STORY OF GUIDE & PRINCESS PROGRAMS
In the Beginning..."The Indian father raises his son. He teaches his son to hunt, to track, to fish, to walk softly and silently in the forest, to know the meaning and purpose of life and all that he must know, while the white man allows the mother to raise his son." These chance remarks made in the early 1920s by Ojibway Indian hunting guide Joe Friday to Harold Keltner, a St. Louis YMCA director, struck a responsive chord.
Closing the Gap
In 1925 Keltner arranged for Friday to speak before boys and dads in the St. Louis area. The success of the evening gave Keltner an idea. Keltner designed a father-son program based on the qualities of American Indian culture and life: dignity, patience, endurance, spirituality, feeling for the earth, and concern for the family. From this, Y-Indian Guide programs were born.
Rapid Growth After WWII
In 1926, Keltner organized the first tribe of Y-Indian Guides. The program was recognized as a national YMCA program in 1935. The popularity of Y-Indian Guides grew rapidly in the two decades after the war.
The Y-Indian Princess program is born
The rise of the family YMCA following World War II, the genuine need for supporting little girls in their personal growth, and the demonstrated success of the father-son program in turn nurtured the development of parent-daughter groups. The mother-daughter program, called Y-Indian Maidens, was established in 1951. Three years later, father-daughter groups began, which were called Y-Indian Princesses. Y-Indian Braves, a program for mothers and sons, emerged during the late 1970s.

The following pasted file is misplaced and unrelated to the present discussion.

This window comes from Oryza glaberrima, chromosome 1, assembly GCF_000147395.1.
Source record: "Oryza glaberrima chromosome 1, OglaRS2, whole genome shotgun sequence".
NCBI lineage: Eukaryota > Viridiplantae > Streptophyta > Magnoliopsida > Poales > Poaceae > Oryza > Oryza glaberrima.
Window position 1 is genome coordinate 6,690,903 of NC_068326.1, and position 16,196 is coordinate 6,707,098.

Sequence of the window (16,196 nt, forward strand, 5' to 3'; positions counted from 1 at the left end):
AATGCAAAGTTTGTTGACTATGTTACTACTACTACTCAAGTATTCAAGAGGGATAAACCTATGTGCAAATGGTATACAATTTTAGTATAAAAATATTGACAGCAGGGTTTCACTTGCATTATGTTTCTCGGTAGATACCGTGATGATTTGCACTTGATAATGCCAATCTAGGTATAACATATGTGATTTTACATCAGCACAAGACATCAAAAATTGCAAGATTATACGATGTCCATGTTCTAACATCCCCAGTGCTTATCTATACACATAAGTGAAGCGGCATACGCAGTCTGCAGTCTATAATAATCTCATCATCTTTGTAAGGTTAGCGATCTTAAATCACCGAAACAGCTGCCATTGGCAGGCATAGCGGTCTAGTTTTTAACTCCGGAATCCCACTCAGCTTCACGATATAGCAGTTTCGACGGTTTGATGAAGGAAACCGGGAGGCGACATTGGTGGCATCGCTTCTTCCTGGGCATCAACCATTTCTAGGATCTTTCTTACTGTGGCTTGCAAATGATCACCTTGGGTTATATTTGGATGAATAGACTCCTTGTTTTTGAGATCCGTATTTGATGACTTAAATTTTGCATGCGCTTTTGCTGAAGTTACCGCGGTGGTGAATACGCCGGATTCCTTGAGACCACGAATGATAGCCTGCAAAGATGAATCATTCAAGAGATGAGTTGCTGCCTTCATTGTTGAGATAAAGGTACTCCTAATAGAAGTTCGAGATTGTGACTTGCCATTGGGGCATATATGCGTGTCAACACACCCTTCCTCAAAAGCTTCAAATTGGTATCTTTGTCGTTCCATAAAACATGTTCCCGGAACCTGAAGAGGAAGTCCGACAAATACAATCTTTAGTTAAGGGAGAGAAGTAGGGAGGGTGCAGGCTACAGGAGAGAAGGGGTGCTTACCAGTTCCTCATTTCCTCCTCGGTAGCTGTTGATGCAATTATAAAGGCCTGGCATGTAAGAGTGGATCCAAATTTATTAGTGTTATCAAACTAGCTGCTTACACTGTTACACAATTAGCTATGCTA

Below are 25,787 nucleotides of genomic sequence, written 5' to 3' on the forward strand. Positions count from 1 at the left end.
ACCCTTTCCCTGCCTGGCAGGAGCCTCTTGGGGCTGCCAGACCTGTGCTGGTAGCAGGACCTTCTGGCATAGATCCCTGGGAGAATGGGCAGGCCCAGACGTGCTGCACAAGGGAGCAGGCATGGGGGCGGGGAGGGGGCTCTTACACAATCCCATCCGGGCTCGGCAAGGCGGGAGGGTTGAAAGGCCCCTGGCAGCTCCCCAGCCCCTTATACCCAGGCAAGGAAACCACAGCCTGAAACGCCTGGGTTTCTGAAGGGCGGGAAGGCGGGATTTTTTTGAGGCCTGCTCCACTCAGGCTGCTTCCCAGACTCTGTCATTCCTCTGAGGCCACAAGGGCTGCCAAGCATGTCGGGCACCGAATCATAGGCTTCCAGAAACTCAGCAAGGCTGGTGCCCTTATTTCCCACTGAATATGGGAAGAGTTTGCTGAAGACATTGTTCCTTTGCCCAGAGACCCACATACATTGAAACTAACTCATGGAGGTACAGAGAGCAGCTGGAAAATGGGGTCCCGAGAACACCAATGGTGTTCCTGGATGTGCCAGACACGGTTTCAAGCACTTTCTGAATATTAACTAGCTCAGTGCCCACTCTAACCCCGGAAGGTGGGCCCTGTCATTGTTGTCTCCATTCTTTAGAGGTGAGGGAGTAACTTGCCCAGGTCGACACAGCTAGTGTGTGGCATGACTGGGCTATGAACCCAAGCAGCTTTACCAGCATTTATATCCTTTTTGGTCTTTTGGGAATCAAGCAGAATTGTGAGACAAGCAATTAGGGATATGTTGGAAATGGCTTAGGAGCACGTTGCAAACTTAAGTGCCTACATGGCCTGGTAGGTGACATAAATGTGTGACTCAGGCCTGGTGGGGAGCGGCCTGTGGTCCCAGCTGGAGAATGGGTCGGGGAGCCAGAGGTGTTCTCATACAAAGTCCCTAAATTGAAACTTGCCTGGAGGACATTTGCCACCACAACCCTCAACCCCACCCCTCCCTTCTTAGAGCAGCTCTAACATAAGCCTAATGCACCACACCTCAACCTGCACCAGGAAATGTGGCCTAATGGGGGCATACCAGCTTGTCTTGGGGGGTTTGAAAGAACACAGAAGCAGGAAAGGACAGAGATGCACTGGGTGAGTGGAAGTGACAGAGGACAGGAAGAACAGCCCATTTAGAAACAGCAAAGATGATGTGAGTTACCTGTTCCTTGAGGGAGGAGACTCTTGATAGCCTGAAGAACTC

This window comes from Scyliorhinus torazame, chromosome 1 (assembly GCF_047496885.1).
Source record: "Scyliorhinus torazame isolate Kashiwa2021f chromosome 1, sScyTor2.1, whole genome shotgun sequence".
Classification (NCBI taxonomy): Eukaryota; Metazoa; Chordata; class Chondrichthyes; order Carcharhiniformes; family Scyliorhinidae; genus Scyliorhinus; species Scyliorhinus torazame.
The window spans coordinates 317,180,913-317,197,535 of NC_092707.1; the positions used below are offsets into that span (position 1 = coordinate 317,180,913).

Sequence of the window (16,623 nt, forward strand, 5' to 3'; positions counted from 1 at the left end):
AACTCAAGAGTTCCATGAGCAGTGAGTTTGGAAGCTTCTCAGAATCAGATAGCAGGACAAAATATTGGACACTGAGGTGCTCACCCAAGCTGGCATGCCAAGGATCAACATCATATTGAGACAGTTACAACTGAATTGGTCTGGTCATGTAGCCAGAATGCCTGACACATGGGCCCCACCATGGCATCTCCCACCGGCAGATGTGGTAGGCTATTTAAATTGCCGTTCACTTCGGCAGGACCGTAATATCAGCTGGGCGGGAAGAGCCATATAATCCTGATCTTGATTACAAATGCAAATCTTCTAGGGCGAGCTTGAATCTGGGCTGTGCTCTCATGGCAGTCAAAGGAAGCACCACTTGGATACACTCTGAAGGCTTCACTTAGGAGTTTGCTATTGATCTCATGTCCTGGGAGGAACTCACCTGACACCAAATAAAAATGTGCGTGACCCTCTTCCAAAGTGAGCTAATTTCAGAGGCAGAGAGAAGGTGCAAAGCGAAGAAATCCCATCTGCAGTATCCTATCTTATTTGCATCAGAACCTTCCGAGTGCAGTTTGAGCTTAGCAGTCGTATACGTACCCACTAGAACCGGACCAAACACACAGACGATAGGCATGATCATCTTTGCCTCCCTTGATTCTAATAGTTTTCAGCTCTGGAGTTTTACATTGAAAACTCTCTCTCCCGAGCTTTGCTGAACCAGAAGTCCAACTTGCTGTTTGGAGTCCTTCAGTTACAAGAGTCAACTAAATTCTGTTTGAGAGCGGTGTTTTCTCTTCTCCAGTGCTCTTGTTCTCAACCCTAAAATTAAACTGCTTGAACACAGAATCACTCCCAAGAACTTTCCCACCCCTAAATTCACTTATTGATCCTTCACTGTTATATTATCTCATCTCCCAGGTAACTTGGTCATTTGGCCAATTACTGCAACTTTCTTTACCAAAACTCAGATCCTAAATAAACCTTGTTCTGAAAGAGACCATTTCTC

Big Waters Federation is formed
In 1987, the group separated from the local YMCA and created the Big Waters Federation as a 501(c)(3) corporation to serve communities in the northwest suburbs of Chicago. It continues the mission of providing parents and children an opportunity to bond during one-on-one activities and creating memories to last a lifetime.
Changing with the times
In 2020, the Big Waters Federation decided it was time to stop using Native American imagery within their programs. Indian Guides and Indian Princesses became simply Guides and Princesses and headdresses were retired. However the mission of the program remains exactly the same.